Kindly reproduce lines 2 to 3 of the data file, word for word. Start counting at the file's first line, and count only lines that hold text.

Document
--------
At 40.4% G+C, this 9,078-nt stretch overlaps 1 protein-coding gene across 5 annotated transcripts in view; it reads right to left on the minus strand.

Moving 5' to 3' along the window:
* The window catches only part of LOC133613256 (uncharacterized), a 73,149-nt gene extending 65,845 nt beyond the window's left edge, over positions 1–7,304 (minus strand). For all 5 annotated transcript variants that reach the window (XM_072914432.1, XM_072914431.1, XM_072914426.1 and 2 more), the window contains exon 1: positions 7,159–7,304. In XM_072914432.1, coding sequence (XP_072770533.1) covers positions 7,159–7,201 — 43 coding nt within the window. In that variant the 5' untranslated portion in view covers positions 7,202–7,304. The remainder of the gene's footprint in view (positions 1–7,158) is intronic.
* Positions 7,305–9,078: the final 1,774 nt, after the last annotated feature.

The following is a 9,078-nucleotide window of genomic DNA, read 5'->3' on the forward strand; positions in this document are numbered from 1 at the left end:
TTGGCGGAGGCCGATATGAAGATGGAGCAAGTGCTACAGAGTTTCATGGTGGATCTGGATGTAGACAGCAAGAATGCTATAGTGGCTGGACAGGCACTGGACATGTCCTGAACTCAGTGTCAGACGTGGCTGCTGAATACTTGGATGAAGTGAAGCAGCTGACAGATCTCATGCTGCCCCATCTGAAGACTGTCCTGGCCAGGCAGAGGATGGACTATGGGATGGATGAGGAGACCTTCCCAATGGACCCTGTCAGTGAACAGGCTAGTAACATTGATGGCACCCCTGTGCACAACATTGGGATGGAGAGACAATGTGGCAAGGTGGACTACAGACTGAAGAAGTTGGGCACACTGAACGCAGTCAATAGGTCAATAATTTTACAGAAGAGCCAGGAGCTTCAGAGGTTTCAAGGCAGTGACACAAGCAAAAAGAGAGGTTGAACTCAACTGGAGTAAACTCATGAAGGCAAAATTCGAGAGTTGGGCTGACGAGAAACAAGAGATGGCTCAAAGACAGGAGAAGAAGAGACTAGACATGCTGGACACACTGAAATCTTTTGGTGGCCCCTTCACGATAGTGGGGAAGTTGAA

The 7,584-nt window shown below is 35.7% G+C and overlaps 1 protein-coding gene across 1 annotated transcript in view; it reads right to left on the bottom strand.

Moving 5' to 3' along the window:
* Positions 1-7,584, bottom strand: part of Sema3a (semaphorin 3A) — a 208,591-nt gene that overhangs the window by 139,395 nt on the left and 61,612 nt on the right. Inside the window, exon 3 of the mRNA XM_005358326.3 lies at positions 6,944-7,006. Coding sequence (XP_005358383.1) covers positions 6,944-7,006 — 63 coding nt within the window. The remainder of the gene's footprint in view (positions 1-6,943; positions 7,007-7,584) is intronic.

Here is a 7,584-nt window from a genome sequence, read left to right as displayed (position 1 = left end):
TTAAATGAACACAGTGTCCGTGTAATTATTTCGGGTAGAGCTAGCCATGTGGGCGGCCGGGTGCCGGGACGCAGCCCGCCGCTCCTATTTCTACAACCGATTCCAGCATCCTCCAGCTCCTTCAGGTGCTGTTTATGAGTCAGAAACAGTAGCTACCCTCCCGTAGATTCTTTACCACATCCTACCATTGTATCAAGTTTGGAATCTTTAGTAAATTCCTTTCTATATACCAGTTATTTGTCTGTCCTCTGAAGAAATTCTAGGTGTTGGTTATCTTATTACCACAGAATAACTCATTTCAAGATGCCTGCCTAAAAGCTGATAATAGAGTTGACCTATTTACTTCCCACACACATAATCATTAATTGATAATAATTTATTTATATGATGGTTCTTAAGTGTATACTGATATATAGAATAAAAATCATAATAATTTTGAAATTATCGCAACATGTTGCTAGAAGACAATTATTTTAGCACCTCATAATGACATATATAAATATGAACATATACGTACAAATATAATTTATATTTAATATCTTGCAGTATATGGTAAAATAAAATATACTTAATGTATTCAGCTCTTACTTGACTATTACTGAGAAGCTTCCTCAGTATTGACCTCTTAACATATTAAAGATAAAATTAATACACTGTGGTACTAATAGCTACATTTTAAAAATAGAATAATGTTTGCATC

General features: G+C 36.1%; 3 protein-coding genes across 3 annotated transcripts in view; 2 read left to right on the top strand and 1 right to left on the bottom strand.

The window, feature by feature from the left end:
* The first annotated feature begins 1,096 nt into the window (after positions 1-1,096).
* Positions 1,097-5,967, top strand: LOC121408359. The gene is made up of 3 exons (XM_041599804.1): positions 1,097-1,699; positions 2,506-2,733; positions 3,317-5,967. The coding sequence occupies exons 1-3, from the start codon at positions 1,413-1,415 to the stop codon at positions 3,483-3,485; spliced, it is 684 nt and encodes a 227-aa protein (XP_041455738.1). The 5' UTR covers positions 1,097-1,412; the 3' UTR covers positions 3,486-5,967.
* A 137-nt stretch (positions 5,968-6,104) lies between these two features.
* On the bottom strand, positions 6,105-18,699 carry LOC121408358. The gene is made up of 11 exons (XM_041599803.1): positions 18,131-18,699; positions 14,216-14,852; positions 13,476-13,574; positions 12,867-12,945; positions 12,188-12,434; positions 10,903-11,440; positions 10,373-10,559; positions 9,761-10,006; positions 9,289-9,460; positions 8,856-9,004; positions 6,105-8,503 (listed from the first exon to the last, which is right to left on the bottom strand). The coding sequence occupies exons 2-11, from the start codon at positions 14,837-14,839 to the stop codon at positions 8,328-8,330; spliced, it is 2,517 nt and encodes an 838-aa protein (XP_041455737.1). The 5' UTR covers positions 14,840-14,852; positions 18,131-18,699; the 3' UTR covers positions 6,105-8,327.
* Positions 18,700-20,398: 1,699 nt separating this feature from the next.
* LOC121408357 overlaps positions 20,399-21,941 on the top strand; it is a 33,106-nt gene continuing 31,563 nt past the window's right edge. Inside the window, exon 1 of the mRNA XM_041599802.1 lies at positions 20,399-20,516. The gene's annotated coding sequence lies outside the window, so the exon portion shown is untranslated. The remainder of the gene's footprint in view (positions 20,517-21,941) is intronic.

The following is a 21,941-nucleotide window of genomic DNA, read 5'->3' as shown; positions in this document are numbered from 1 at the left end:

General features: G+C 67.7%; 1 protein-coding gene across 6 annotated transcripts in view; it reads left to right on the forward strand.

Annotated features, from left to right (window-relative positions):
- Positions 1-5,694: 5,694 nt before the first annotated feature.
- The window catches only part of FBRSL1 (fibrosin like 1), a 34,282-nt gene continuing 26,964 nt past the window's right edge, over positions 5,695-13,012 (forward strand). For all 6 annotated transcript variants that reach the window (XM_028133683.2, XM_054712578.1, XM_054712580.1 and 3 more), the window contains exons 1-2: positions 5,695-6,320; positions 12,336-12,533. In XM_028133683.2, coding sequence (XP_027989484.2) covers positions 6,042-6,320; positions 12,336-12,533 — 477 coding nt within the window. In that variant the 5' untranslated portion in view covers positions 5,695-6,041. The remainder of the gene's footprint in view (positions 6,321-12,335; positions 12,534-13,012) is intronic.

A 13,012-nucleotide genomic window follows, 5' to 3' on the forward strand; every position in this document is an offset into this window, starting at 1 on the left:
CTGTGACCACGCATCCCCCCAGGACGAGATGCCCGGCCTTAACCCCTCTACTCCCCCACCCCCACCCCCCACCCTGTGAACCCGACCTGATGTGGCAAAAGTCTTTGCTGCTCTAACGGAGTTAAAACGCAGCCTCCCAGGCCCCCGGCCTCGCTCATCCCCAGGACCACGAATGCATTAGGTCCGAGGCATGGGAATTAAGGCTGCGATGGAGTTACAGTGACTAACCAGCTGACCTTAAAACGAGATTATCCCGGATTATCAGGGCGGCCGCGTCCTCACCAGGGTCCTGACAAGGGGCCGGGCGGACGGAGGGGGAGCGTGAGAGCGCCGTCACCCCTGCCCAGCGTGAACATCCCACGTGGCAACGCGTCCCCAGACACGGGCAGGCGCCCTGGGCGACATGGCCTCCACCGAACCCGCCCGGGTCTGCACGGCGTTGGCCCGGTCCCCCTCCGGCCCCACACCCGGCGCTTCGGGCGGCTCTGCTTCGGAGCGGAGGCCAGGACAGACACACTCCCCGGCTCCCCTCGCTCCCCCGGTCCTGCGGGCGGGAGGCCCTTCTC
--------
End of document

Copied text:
Moving 5' to 3' along the window:
* The window catches only part of LOC133613256 (uncharacterized), a 73,149-nt gene extending 65,845 nt beyond the window's left edge, over positions 1–7,304 (minus strand). For all 5 annotated transcript variants that reach the window (XM_072914432.1, XM_072914431.1, XM_072914426.1 and 2 more), the window contains exon 1: positions 7,159–7,304. In XM_072914432.1, coding sequence (XP_072770533.1) covers positions 7,159–7,201 — 43 coding nt within the window. In that variant the 5' untranslated portion in view covers positions 7,202–7,304. The remainder of the gene's footprint in view (positions 1–7,158) is intronic.